The issue was raised in questions at the Council meeting on December 6. As past performance led me to expect, rather than trying to discuss the concerns of the leaseholders (and many tenants) seriously, senior councillors simply attacked me personally and effectively dismissed the concerns of leaseholders as only involving ‘a small number’. I was accused of spreading ‘needless scare stories’ (for suggesting that our blocks are still as safe as they ever were, presumably) and accused of being irresponsible. Well, ok, I’ve been called worse over the last three years but it did betray a certain mindset. There was a reference to ‘a small number of leaseholders’ who were expressing concern. In my newsletter of August 26 this year I called for the Council to spread the costs for leaseholders over at least three years – the one bit of good news is that the Council has given in to this, in fact extending it to four years. Even so I don’t think the Council has heard two important messages:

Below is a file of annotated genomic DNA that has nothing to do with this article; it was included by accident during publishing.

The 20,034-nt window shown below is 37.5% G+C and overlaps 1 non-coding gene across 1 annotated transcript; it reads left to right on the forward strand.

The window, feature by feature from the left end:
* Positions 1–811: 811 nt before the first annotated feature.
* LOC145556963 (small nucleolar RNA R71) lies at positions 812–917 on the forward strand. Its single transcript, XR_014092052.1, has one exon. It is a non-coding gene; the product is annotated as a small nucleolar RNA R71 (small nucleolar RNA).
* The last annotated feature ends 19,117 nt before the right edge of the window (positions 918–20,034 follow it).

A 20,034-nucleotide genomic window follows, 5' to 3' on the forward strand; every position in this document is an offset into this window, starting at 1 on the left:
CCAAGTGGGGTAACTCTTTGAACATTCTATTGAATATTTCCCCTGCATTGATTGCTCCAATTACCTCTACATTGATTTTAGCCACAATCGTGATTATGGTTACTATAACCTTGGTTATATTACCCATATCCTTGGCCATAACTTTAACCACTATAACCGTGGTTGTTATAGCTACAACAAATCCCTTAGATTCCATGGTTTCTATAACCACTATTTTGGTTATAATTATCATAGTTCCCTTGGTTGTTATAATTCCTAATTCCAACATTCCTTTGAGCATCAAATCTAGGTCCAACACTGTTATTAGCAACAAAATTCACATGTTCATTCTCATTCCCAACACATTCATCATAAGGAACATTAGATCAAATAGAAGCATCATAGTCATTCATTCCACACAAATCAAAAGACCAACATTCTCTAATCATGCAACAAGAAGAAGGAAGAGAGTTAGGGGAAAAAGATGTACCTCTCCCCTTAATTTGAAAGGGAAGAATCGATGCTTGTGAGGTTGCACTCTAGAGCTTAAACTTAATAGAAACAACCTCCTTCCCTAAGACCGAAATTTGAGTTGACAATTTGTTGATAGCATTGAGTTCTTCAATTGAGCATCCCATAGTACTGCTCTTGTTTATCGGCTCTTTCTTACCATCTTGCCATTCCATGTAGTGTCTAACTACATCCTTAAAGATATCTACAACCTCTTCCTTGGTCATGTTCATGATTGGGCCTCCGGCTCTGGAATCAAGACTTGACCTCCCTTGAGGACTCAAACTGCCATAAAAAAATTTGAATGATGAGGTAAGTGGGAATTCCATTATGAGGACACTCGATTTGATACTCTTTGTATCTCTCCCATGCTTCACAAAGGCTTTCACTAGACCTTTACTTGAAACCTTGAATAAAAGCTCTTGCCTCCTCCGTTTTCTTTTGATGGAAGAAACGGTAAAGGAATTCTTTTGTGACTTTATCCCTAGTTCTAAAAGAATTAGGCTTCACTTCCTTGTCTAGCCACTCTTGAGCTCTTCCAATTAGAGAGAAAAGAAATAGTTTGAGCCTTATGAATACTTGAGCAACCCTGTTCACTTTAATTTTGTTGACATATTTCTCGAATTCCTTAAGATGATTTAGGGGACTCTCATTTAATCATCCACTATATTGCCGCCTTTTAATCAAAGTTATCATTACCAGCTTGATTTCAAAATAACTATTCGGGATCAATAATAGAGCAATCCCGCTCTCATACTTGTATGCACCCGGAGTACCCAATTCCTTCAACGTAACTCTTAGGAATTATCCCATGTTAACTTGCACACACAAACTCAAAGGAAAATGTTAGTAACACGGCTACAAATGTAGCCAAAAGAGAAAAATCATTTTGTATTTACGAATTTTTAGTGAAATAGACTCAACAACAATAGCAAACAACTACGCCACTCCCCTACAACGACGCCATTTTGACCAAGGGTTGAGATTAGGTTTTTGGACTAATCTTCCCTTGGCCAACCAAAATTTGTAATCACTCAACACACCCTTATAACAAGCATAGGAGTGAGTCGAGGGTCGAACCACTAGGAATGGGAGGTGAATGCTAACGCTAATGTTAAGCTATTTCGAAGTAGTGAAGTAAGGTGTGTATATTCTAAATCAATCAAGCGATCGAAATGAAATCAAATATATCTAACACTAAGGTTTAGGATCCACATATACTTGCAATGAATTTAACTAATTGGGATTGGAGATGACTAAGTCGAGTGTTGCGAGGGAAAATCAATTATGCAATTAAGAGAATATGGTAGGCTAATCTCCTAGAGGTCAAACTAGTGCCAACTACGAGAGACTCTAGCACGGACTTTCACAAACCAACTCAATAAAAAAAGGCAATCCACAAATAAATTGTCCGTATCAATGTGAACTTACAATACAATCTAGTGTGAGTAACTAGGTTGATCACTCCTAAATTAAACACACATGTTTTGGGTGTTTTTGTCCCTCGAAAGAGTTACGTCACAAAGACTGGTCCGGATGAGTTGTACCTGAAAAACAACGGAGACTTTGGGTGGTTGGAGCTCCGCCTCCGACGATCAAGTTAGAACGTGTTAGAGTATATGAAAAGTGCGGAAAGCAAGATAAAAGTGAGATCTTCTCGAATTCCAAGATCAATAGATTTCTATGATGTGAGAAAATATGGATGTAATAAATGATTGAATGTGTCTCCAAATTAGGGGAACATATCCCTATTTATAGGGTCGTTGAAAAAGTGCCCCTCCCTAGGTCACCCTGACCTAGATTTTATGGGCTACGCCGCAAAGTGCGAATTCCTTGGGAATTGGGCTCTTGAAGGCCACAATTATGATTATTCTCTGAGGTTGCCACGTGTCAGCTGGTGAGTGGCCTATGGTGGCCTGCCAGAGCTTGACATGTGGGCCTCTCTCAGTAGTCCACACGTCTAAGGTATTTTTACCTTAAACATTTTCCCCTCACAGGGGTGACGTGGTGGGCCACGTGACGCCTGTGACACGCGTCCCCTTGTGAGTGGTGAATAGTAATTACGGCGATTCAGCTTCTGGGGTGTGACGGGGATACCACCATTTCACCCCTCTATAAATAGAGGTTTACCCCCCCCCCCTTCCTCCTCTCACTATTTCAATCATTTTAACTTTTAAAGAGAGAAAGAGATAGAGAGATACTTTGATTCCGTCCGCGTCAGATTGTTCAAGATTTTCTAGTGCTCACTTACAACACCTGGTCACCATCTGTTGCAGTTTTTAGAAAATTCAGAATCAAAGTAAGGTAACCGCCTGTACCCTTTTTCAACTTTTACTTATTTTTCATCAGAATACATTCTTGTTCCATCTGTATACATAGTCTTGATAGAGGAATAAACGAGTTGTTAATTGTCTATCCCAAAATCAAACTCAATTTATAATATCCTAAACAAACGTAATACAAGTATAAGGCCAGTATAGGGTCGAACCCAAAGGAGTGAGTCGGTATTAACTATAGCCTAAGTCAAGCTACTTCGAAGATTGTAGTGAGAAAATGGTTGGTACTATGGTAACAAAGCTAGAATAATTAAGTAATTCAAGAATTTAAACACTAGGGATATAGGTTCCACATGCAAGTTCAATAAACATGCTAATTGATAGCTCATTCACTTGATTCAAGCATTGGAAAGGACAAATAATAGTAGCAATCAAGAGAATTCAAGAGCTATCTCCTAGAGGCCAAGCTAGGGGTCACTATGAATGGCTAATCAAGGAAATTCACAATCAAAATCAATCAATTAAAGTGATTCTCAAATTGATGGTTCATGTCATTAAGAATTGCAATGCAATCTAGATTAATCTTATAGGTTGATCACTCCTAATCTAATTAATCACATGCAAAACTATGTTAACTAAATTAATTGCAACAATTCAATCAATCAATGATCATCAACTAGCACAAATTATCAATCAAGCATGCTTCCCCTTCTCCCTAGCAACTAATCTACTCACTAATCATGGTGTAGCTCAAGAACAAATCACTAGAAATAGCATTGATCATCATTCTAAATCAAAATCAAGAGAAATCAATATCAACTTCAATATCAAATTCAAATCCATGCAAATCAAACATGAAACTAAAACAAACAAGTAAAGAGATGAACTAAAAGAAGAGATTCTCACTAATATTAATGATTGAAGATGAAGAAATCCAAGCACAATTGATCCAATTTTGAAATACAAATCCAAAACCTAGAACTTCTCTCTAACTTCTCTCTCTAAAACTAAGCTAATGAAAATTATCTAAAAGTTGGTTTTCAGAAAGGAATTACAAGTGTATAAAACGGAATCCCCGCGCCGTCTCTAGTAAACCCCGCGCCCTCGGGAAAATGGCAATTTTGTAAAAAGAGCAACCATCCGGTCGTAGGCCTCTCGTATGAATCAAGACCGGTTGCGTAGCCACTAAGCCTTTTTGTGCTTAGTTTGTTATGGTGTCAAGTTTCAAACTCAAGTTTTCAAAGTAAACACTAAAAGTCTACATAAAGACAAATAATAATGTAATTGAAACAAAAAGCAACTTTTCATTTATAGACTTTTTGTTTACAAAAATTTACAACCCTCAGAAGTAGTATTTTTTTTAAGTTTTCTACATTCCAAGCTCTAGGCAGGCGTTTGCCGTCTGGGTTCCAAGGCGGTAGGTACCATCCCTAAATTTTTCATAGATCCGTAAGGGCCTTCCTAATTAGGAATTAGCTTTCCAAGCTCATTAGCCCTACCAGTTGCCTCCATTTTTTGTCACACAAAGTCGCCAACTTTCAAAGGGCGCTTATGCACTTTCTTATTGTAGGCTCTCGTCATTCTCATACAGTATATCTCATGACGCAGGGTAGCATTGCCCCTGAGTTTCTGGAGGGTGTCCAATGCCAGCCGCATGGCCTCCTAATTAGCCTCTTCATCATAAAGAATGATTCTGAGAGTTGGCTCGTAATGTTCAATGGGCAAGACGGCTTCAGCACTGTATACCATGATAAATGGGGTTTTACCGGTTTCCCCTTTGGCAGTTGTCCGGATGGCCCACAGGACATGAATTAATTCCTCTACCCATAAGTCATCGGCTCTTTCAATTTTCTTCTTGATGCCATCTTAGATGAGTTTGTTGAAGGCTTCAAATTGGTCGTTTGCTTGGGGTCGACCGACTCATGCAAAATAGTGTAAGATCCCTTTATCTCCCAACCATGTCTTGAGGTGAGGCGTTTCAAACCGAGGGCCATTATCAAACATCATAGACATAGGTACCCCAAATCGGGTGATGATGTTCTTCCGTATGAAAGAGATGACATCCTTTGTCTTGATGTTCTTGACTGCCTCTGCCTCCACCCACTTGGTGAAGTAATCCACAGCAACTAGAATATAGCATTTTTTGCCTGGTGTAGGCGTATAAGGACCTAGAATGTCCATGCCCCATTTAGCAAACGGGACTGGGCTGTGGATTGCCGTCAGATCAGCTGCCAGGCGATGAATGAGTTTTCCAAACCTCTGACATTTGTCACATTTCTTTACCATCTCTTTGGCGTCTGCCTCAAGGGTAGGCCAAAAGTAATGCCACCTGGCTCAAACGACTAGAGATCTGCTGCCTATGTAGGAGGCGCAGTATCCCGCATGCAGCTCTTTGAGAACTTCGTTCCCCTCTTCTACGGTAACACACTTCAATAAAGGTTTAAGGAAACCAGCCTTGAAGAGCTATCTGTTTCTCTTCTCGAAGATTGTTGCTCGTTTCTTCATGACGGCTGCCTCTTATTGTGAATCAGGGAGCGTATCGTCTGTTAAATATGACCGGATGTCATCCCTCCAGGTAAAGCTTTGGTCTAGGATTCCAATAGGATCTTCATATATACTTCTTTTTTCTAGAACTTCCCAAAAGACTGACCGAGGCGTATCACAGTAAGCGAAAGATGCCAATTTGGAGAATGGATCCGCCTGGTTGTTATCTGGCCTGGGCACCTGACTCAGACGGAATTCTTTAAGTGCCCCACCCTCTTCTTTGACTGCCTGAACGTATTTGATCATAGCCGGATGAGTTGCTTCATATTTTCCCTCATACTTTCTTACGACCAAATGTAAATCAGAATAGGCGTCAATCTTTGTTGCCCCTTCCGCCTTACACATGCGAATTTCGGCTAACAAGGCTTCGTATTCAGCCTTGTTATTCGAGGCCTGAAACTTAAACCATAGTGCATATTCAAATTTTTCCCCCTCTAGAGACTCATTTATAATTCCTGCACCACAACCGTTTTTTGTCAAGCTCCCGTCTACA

- it is considerably more than a “small number” of leaseholders who would like their views to be heard and acted upon – I am aware of a large number of leaseholders and at least a small number of council tenants;
- it is not (only) about cost – there are all sorts of concerns, ranging from destruction of people’s decorations; to concerns about sprinklers going off accidentally or through malice; to not wanting the disturbance when the buildings have shown themselves safe for decades; to the poor quality of many major works projects; to a general objection at the Council feeling it can march into someone’s home against their will and do what it likes; to the same sense of frustration at a council that will not listen as is being expressed by the Grenfell survivors and families.